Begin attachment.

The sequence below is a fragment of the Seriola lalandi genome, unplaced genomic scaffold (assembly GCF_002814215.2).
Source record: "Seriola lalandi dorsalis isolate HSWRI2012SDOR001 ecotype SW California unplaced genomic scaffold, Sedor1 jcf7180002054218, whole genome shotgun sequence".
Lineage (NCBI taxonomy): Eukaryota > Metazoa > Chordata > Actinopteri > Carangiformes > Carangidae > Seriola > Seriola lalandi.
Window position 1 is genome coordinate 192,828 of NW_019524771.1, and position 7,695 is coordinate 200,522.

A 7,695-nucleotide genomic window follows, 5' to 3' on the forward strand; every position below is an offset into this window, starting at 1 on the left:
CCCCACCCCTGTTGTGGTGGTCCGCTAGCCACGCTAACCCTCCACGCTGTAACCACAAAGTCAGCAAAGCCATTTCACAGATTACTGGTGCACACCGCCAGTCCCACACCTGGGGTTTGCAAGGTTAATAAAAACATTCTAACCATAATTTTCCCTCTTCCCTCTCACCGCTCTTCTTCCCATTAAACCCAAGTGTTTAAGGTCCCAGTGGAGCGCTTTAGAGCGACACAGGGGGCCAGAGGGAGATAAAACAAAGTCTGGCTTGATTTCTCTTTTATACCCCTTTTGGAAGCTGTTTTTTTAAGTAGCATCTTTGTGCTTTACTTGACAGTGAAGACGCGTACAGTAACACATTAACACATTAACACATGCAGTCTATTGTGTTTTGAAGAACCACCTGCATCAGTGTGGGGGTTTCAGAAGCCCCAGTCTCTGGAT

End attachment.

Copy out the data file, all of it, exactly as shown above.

The sequence below is a fragment of the Seriola lalandi genome, unplaced genomic scaffold (assembly GCF_002814215.2).
Source record: "Seriola lalandi dorsalis isolate HSWRI2012SDOR001 ecotype SW California unplaced genomic scaffold, Sedor1 jcf7180002054218, whole genome shotgun sequence".
Lineage (NCBI taxonomy): Eukaryota > Metazoa > Chordata > Actinopteri > Carangiformes > Carangidae > Seriola > Seriola lalandi.
Window position 1 is genome coordinate 192,828 of NW_019524771.1, and position 7,695 is coordinate 200,522.

A 7,695-nucleotide genomic window follows, 5' to 3' on the forward strand; every position below is an offset into this window, starting at 1 on the left:
CCCCACCCCTGTTGTGGTGGTCCGCTAGCCACGCTAACCCTCCACGCTGTAACCACAAAGTCAGCAAAGCCATTTCACAGATTACTGGTGCACACCGCCAGTCCCACACCTGGGGTTTGCAAGGTTAATAAAAACATTCTAACCATAATTTTCCCTCTTCCCTCTCACCGCTCTTCTTCCCATTAAACCCAAGTGTTTAAGGTCCCAGTGGAGCGCTTTAGAGCGACACAGGGGGCCAGAGGGAGATAAAACAAAGTCTGGCTTGATTTCTCTTTTATACCCCTTTTGGAAGCTGTTTTTTTAAGTAGCATCTTTGTGCTTTACTTGACAGTGAAGACGCGTACAGTAACACATTAACACATTAACACATGCAGTCTATTGTGTTTTGAAGAACCACCTGCATCAGTGTGGGGGTTTCAGAAGCCCCAGTCTCTGGAT